3D printing can help physicians and surgeons in creating different models that may be used in space, as well on Earth to help train physicians, speakers revealed on the last day of Arab Health 2022.
“One of the things that always strikes me when we try to challenge ourselves is that we have to be creative and invent new technologies,” said Dr Scott E. Parazynski, Ambassador for 3D Life, who spent 17 years at NASA as an astronaut, during a panel talk named "Medical 3D Technologies: From Earth to Space" at the Healthcare Transformation Talks.
“Those technologies have enormous value. It's the reason we make investments in space - so we can improve life for all of us,” added Dr Parazynski.
He gave the example of telemedicine, which has helped the space programme through taking care of astronauts remotely. Remote patient monitoring (on Earth) helps improve patient’s lives and also reduces costs of healthcare significantly, he continued.
“My vision for telemedicine is that you can give feedback to a surgeon in Singapore while he operates on someone in Nigeria. All you will need is human precision,” he stated. “When there is a daunting challenge you have to do things that have never been done before,” he told the audience.
3D printing in healthcare: exciting, but with limitations
Henry Pinchbeck, CEO, 3D LifePrints in London said during the discussion that 3D printing is “a factory in a box, with the ability to produce individual items," while cautioning that the technology comes with limitations such as cost. “it's really expensive,” he said.
3D LifePrints is a technology company that uses 3D printing to create patient solutions. Pinchbeck elaborated that while people expect a lot from 3D printing, the technology remains limited.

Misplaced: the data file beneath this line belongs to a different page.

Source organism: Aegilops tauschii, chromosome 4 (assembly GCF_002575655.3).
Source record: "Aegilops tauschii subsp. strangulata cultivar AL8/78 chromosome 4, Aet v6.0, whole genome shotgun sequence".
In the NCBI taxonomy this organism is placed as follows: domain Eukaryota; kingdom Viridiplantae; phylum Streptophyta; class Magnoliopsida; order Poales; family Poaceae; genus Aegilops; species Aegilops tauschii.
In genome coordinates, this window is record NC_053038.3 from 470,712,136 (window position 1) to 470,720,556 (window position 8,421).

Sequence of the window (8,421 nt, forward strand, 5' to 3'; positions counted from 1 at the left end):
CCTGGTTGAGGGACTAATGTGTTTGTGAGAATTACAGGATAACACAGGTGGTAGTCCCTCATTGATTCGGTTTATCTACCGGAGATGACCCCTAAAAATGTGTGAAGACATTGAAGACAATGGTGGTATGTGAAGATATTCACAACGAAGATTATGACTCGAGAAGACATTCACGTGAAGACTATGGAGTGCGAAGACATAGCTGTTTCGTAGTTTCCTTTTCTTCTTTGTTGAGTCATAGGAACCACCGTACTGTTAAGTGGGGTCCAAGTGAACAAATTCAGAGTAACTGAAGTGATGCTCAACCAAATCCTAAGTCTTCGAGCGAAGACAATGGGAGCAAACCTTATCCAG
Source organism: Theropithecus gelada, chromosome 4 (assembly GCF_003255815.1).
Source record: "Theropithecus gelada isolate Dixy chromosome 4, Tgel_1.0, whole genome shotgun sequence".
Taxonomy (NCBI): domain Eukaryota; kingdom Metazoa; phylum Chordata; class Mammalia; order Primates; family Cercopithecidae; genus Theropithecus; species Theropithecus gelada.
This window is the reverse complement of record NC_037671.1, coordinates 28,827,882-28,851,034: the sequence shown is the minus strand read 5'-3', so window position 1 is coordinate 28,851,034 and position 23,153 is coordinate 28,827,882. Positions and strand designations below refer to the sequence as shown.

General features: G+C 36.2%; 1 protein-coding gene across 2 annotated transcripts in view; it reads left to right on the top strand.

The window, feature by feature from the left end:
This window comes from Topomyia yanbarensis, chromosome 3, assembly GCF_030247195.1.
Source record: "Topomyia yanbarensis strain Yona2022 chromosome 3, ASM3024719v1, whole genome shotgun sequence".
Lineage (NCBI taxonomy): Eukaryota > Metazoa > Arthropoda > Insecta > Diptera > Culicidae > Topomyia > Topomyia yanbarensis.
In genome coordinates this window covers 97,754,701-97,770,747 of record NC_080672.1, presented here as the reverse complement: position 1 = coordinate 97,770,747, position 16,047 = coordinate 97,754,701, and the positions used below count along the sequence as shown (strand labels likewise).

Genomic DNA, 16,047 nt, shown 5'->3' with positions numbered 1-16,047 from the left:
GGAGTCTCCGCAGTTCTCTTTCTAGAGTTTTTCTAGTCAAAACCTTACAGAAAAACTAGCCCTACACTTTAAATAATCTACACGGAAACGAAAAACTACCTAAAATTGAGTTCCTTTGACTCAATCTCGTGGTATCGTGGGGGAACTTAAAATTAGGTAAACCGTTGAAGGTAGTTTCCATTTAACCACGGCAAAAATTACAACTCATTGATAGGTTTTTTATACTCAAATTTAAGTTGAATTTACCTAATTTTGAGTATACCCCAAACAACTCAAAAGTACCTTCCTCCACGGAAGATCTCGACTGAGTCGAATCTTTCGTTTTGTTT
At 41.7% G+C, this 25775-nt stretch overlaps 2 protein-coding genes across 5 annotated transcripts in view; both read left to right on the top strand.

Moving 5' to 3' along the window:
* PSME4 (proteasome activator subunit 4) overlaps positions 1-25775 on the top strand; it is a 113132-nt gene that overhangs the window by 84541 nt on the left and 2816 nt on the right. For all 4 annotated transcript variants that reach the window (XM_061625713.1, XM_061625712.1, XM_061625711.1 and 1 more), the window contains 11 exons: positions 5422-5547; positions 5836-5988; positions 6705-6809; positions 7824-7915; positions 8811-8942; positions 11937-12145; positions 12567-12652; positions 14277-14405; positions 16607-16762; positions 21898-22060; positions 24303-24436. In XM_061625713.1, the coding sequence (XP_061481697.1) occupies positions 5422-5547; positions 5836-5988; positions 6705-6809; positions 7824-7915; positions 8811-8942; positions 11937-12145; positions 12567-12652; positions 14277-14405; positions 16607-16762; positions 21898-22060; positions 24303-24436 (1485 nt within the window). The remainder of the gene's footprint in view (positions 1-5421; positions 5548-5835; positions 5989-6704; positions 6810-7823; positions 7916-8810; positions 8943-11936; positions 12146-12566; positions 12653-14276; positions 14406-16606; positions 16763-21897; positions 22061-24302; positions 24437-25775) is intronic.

According to Dr Parazynski, when humans start to think of going to Mars one day, they will want to take raw materials to the red planet, rather than a complete ICU. “It's a very exciting capability used in space,” he commented.
One of the Earth examples provided was of a patient with a tumour in the pelvis and they needed margin that was designed digitally from a CT scan. It was manufactured and the surgeon was able to cut through and insert it around the tumour.
“The patient is individual, the tumour is individual, so you want something that captures this and allows the surgeon to conduct their surgery,” said Pinchbeck, adding that the future of healthcare was to look at patients' specific solutions. “Intuitively and scientifically patient specific devices are better than non patient specific,” he explained.
He added that while patient specific solutions are still not in the centre of conferences such as Arab Health, they would pick up eventually as more research is invested.
The speakers also explained that 3D printing can help train surgeons, through for example having a 3D printed silicone heart where trainee surgeons can test the process on it.
“Training has actually changed dramatically in the last 10 years, with a limited number of hours now,” said Dr Parazynski. “We need to rely more on simulators, so that we replicate some of the common challenges and do that surgery over and over again”.